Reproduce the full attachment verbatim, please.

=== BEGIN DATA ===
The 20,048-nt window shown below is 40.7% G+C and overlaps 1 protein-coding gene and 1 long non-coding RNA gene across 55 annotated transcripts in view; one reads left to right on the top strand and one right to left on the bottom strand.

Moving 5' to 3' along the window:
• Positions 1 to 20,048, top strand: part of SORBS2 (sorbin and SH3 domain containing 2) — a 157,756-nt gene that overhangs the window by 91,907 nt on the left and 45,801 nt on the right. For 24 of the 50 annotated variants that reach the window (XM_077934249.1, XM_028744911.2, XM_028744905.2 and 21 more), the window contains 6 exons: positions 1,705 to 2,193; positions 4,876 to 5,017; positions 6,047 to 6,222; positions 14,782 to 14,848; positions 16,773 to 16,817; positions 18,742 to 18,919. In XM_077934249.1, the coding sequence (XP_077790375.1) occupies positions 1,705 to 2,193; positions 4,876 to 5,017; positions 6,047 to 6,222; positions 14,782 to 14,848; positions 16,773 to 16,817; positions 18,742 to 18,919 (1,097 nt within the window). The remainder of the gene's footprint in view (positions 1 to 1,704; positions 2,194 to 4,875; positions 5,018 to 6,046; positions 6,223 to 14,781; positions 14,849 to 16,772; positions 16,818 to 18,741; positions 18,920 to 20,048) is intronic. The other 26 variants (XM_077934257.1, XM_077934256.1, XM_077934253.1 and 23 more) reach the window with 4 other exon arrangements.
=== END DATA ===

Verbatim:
The 20,048-nt window shown below is 40.7% G+C and overlaps 1 protein-coding gene and 1 long non-coding RNA gene across 55 annotated transcripts in view; one reads left to right on the top strand and one right to left on the bottom strand.

Moving 5' to 3' along the window:
• Positions 1 to 20,048, top strand: part of SORBS2 (sorbin and SH3 domain containing 2) — a 157,756-nt gene that overhangs the window by 91,907 nt on the left and 45,801 nt on the right. For 24 of the 50 annotated variants that reach the window (XM_077934249.1, XM_028744911.2, XM_028744905.2 and 21 more), the window contains 6 exons: positions 1,705 to 2,193; positions 4,876 to 5,017; positions 6,047 to 6,222; positions 14,782 to 14,848; positions 16,773 to 16,817; positions 18,742 to 18,919. In XM_077934249.1, the coding sequence (XP_077790375.1) occupies positions 1,705 to 2,193; positions 4,876 to 5,017; positions 6,047 to 6,222; positions 14,782 to 14,848; positions 16,773 to 16,817; positions 18,742 to 18,919 (1,097 nt within the window). The remainder of the gene's footprint in view (positions 1 to 1,704; positions 2,194 to 4,875; positions 5,018 to 6,046; positions 6,223 to 14,781; positions 14,849 to 16,772; positions 16,818 to 18,741; positions 18,920 to 20,048) is intronic. The other 26 variants (XM_077934257.1, XM_077934256.1, XM_077934253.1 and 23 more) reach the window with 4 other exon arrangements.